The Impact of Good News

In March 2020 during the early part of the pandemic lockdown, actor and Boston native Jon Krasinski began a a short run Youtube series titled “Some Good News.” SGN focused on stories that would lift people up during a difficult stretch. Opening the first episode he said, “We are all going through an incredibly trying time, but, through all the anxiety, through all the confusion, all the isolation, and all the “Tiger King,” somehow the human spirit found a way to break through and blow us all away.” He had loads of special guests like the entire cast of “Hamilton” who preformed on Zoom for a nine-year-old girl who missed out on a chance to see the production due to COVID. He interviewed a 15 year old cancer survivor, and hosted a virtual prom for the thousands of high schoolers. In the midst of a harrowing season in our world, good news arrived and blew us away.

A sermon on Mark 1.

Due to the way our brains are wired up, you and I tend to focus on bad news. You can’t blame us, really, because for thousands and thousands of years, we had to be on the lookout for awful things happening in order to survive. The problem is that that part of our brains, the amygdala, when it senses any kind of danger puts us into survival mode. Sadly, any sort of negative trigger sends us into that adrenaline induced response, whether it’s a bad grade on an exam, an unexpected large expense, or the noise of snow falling off a house. Bad news can hijack our lives. And the news media has known this for a long time. “If it bleeds, it leads” has been the guiding principle for decades, and why feel good stores get relegated to the bottom of the segment, or to the bottom of a webpage. While we may like good news, we tend to focus on the bad.

There wasn’t a lot of good news in the realm of Galilee either. It was a small, backwater town that was under the occupied forces of Rome. The people had to pay an inordinate amount of taxes—often getting over-charged by the Roman lackeys—and got little in return. They went about their days trying to scratch out a living as best they could. The Jewish people who lived there were hoping for the day when God’s messiah would come and overthrow the occupiers and reestablish the kingdom of David. And so, Mark writes, after John the Baptizer was tossed into the slammer, Jesus came to Galilee proclaiming the good news that the kingdom of God was near so it was time to turn around from their places of fear and uncertainty and believe that the time had come.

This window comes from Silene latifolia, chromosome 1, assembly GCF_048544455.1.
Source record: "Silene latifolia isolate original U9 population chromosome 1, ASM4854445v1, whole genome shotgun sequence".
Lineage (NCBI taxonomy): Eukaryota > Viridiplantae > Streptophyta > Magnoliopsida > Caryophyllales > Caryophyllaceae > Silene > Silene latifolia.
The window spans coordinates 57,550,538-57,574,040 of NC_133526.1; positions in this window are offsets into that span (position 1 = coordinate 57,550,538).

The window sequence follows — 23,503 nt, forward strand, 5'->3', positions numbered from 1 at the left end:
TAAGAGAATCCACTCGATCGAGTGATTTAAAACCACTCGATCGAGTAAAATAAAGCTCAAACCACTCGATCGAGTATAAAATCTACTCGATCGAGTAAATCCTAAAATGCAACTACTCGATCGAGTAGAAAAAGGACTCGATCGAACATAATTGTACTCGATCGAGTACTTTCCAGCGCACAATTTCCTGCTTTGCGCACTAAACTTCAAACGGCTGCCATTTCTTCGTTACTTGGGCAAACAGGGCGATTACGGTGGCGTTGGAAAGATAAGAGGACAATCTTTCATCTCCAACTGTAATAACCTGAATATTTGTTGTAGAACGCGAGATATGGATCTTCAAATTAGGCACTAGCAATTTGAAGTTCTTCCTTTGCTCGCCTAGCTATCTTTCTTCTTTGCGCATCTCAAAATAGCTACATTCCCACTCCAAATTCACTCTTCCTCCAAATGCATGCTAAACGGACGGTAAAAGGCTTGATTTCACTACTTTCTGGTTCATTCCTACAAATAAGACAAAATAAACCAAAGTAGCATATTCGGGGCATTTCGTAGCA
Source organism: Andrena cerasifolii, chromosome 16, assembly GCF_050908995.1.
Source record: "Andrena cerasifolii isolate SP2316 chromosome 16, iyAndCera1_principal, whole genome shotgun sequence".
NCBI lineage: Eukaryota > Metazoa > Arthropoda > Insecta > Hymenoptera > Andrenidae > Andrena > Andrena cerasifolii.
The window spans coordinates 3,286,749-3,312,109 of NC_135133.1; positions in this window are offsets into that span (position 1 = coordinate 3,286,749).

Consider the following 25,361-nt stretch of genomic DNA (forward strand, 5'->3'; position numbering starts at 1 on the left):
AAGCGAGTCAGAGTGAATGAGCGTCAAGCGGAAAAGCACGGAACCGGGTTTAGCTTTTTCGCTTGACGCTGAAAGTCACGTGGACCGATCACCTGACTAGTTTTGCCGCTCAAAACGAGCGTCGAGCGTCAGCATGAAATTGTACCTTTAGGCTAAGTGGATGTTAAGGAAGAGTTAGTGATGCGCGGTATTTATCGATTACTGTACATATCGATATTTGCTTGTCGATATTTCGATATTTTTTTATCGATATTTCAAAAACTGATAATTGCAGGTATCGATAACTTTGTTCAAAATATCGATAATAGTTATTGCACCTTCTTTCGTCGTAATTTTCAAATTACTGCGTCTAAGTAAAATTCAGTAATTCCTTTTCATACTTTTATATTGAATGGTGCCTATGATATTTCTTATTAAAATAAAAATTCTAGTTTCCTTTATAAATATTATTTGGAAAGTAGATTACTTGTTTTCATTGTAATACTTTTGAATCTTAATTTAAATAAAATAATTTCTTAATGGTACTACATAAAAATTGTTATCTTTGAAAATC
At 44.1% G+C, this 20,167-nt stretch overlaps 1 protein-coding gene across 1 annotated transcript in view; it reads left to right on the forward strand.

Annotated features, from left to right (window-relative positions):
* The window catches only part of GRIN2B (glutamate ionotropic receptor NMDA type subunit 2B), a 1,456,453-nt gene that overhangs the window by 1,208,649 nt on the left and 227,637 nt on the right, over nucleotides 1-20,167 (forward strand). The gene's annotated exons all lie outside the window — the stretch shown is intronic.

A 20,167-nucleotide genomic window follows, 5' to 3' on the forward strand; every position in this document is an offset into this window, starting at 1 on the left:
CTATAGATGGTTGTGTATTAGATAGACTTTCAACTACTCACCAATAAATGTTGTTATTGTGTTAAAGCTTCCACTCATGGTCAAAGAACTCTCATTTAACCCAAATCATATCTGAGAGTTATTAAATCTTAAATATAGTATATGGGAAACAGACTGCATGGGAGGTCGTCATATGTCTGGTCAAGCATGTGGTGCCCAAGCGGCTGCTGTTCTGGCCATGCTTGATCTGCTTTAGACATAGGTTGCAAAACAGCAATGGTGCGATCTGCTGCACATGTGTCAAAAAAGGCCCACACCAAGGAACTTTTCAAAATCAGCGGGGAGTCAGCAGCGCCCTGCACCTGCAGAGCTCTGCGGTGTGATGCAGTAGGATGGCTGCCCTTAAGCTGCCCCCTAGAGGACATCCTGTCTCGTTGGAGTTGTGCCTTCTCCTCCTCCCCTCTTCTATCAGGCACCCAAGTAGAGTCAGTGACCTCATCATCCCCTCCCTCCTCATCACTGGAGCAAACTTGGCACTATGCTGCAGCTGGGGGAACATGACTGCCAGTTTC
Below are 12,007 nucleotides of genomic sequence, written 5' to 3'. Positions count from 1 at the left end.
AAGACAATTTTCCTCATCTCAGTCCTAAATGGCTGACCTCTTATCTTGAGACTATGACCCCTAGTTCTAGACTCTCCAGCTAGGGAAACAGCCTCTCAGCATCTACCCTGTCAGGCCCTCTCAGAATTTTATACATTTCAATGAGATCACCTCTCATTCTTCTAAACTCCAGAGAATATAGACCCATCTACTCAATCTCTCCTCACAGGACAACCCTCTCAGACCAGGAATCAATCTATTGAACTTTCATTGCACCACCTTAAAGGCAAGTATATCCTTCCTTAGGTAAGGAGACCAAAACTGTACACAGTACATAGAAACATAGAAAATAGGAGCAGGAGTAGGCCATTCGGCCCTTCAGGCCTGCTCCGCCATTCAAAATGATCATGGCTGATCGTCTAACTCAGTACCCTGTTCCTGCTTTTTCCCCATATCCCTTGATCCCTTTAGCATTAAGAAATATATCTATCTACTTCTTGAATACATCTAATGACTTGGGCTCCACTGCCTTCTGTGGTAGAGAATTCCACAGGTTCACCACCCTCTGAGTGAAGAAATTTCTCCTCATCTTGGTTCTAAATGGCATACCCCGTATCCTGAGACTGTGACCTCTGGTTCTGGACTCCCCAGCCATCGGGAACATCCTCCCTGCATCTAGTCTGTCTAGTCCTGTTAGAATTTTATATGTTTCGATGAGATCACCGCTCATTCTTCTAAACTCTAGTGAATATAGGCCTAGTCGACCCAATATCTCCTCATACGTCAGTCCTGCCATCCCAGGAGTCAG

And much like during the time of COVID, people were hungry for just such a message. You have to imagine that Jesus’ proclamation was heard by all the people there alongside the Sea of Galilee, because when he came nearby and saw Peter and Andrew casting their net into the sea he said, “Follow me and I’ll make you become fishers of people,” they simply left the net floating there in the water and began to follow him. Clearly Peter and Andrew had heard something in Jesus’ words, saw something in him, that caused them to hear this good news about the kingdom of God and change their life’s direction. To turn around.

That’s the meaning of repentance, by the way. To make a “U-ey” in life, like when you had been heading East on Route 9 and realized that you really wanted to be heading West. Or when you’ve been filling your life only with the dismal bad news of the world only to finally recognize that you had been looking at it all wrong. To be made aware that there is in fact a reason to hope, to not give in to the amygdala’s pulsating fear. To choose a new way to live in the fullness of that realm of God. To repent.

Jesus then walks a couple dozen yards more, and he encounters James and John who were mending a net in their father’s boat. Jesus says the same thing to them, “Follow me,” and they look at each other, drop their net, and leave their father behind just like that. I’m sure he’s stunned, saying, “James, Johnny, what’s going on? What are you doing? We’ve got work to do!” But by that time their chatting it up with Peter and Andrew following Jesus on his way.